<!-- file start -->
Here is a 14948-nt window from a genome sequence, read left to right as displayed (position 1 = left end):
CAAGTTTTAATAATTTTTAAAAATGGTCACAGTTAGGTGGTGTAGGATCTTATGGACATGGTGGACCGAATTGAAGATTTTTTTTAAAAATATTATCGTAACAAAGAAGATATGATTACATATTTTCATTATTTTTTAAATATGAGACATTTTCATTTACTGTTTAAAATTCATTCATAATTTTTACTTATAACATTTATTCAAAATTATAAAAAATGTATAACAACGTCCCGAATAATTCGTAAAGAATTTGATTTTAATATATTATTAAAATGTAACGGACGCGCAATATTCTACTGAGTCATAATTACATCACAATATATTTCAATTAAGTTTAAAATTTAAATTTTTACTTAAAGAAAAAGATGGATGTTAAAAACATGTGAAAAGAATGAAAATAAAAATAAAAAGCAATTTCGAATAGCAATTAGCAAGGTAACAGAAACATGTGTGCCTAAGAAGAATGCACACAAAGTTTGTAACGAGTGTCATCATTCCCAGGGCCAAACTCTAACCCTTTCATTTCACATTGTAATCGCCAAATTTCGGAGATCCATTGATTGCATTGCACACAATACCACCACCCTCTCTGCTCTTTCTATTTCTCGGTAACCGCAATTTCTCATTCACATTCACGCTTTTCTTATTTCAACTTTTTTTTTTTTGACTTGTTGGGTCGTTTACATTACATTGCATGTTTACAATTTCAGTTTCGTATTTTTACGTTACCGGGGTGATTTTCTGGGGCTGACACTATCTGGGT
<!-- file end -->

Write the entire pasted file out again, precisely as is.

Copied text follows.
Here is a 14948-nt window from a genome sequence, read left to right as displayed (position 1 = left end):
CAAGTTTTAATAATTTTTAAAAATGGTCACAGTTAGGTGGTGTAGGATCTTATGGACATGGTGGACCGAATTGAAGATTTTTTTTAAAAATATTATCGTAACAAAGAAGATATGATTACATATTTTCATTATTTTTTAAATATGAGACATTTTCATTTACTGTTTAAAATTCATTCATAATTTTTACTTATAACATTTATTCAAAATTATAAAAAATGTATAACAACGTCCCGAATAATTCGTAAAGAATTTGATTTTAATATATTATTAAAATGTAACGGACGCGCAATATTCTACTGAGTCATAATTACATCACAATATATTTCAATTAAGTTTAAAATTTAAATTTTTACTTAAAGAAAAAGATGGATGTTAAAAACATGTGAAAAGAATGAAAATAAAAATAAAAAGCAATTTCGAATAGCAATTAGCAAGGTAACAGAAACATGTGTGCCTAAGAAGAATGCACACAAAGTTTGTAACGAGTGTCATCATTCCCAGGGCCAAACTCTAACCCTTTCATTTCACATTGTAATCGCCAAATTTCGGAGATCCATTGATTGCATTGCACACAATACCACCACCCTCTCTGCTCTTTCTATTTCTCGGTAACCGCAATTTCTCATTCACATTCACGCTTTTCTTATTTCAACTTTTTTTTTTTTGACTTGTTGGGTCGTTTACATTACATTGCATGTTTACAATTTCAGTTTCGTATTTTTACGTTACCGGGGTGATTTTCTGGGGCTGACACTATCTGGGT